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Remember when Apple came out with Mac OS X, how quick Microsoft was to call its next OS: "XP"?
They were afraid to look old fashioned without an X in the Windows version name.
I just wonder how they will react now when Apple renames OSX to macOS.
pcOS? surfaceOS?win, not to mention the 10 variants (Home, Pro, Enterprise, ...), and the umpteen server versions.
Luckily, they still have the parallel NT x.x designations to fall back to, which have indicated all along that many major windows versions were only point updates.
At least they are in sync with the OSX version numbering.
Will Apple make them skip another version number?
The question remains: will it be troublesome for Microsoft to select a meaningful copycat Windows name?
So now Microsoft and Google are colluding in further moves to kill WebKit.
Google already moved away from WebKit a while ago, with Chrome quietly dominating browser market share, using its search engine and Google login to trick people into setting Chrome as the default browser.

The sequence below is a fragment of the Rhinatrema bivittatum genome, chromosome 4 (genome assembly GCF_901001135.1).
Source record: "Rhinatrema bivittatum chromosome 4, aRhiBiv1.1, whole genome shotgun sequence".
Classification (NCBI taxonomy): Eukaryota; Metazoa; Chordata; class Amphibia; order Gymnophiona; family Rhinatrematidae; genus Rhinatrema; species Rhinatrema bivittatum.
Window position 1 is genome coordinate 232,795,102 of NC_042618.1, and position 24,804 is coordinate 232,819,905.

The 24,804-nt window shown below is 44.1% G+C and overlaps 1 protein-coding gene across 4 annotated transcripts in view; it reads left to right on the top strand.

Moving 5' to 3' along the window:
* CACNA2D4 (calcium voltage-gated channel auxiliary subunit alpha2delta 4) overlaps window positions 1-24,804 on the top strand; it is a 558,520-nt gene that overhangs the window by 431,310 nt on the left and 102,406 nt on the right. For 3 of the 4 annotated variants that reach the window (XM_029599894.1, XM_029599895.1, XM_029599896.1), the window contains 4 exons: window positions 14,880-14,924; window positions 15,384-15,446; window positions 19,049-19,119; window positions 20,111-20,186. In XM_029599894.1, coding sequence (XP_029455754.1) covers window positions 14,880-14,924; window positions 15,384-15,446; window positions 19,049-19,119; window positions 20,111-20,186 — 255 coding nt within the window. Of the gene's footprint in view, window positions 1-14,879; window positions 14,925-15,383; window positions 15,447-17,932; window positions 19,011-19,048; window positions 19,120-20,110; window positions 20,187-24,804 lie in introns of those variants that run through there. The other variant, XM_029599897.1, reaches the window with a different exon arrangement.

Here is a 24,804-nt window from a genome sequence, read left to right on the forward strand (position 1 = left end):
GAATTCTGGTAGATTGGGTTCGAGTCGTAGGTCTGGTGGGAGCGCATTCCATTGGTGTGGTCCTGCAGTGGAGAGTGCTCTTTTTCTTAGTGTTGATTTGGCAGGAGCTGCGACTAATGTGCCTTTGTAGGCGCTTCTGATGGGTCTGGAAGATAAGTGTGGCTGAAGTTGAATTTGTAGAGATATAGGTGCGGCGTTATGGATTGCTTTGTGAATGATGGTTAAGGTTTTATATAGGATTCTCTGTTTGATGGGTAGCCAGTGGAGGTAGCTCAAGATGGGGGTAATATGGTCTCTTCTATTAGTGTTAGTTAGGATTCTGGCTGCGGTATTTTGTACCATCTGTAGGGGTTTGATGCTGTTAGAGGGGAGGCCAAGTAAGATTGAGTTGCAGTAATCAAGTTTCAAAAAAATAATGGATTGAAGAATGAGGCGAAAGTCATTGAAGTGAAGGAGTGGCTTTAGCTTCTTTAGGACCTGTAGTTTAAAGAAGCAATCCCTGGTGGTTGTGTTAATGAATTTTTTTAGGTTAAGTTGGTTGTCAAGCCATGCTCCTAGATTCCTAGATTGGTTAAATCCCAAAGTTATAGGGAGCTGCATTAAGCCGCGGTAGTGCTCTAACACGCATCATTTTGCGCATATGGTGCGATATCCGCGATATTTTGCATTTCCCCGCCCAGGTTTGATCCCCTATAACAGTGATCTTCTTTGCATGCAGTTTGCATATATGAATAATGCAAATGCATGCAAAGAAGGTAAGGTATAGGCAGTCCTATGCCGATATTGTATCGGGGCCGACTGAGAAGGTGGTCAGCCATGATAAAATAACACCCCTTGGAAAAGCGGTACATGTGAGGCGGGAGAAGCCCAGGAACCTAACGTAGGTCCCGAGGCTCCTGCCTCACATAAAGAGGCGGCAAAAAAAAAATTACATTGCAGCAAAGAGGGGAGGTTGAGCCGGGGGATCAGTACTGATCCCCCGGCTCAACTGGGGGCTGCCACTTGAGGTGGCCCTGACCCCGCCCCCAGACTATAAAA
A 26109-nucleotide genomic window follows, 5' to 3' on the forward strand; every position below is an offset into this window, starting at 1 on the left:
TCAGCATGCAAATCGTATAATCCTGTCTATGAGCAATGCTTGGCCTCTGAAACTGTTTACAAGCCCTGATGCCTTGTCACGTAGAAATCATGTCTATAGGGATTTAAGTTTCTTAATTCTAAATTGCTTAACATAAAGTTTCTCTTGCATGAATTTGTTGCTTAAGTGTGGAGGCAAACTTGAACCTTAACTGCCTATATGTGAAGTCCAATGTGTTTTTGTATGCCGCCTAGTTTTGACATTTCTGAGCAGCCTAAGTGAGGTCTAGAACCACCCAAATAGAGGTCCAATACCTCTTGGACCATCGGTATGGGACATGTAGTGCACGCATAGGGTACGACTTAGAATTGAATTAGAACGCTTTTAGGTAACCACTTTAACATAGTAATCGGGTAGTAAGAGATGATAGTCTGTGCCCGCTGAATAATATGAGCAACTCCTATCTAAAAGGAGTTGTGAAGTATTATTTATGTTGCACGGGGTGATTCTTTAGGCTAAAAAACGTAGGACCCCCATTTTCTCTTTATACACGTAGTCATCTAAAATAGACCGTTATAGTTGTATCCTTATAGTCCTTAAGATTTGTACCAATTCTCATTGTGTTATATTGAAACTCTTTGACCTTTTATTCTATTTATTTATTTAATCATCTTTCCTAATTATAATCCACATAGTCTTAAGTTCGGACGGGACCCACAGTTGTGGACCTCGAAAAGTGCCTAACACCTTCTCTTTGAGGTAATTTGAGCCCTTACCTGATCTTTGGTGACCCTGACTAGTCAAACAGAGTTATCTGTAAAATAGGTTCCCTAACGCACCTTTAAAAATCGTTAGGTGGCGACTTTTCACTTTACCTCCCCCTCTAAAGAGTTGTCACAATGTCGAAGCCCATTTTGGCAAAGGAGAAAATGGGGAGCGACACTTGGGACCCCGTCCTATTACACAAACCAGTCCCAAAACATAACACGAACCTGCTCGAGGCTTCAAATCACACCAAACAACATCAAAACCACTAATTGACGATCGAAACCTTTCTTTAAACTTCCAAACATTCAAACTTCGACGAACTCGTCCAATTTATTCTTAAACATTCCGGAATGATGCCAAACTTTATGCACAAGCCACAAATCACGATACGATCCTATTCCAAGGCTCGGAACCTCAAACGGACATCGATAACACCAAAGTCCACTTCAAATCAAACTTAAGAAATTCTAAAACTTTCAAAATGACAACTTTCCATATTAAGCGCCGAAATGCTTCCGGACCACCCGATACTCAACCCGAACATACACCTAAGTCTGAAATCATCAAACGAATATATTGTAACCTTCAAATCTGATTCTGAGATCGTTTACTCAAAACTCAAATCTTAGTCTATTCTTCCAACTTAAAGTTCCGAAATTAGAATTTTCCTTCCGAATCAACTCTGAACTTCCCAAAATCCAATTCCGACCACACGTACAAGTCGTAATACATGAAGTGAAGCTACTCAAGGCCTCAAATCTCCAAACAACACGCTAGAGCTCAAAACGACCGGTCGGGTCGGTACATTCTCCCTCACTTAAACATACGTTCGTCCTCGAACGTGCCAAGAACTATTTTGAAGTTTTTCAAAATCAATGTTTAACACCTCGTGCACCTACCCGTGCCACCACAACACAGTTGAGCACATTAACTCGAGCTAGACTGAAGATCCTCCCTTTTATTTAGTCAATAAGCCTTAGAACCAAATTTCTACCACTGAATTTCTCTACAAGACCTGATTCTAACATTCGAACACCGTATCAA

Google does also understand and has been applying "embrace, extend and extinguish" tactics more fully than Microsoft could ever imagine.
Too bad Firefox hasn't reached that status, being the logical independent open source alternative of choice. IMHO they have made major unexplainable incompatibility choices and bugs in their product. The fact that Chromium constantly try to counteract other browsers by introducing covert and undocumented incompatibilities of its own, doesn't help either and is very reminiscent of another tactic used earlier by Microsoft for dominating the business computing world.
$30/mo for a "skinny bundle" won't be competitive in Europe. Maybe $15. One can get a skinny satellite bundle for €10/mo.
Concerning CarPlay: I am really upset that car brands charge additionally for CarPlay-capable electronics in their new cars, if they carry it at all (notwithstanding the extensive list of automakers which claim they have joined CarPlay). And Apple should be upset as well.
After all they have given the carmakers a proper standard, instead of leaving the car manufacturers creating a cacophony of system specs.
(Similarly, Google should be upset as well, for similar reasons. Still 2 standards is better than every car maker inventing its own.)
Interestingly, it is Samsung who makes the GPS systems that support Apple's CarPlay and Android's whatever.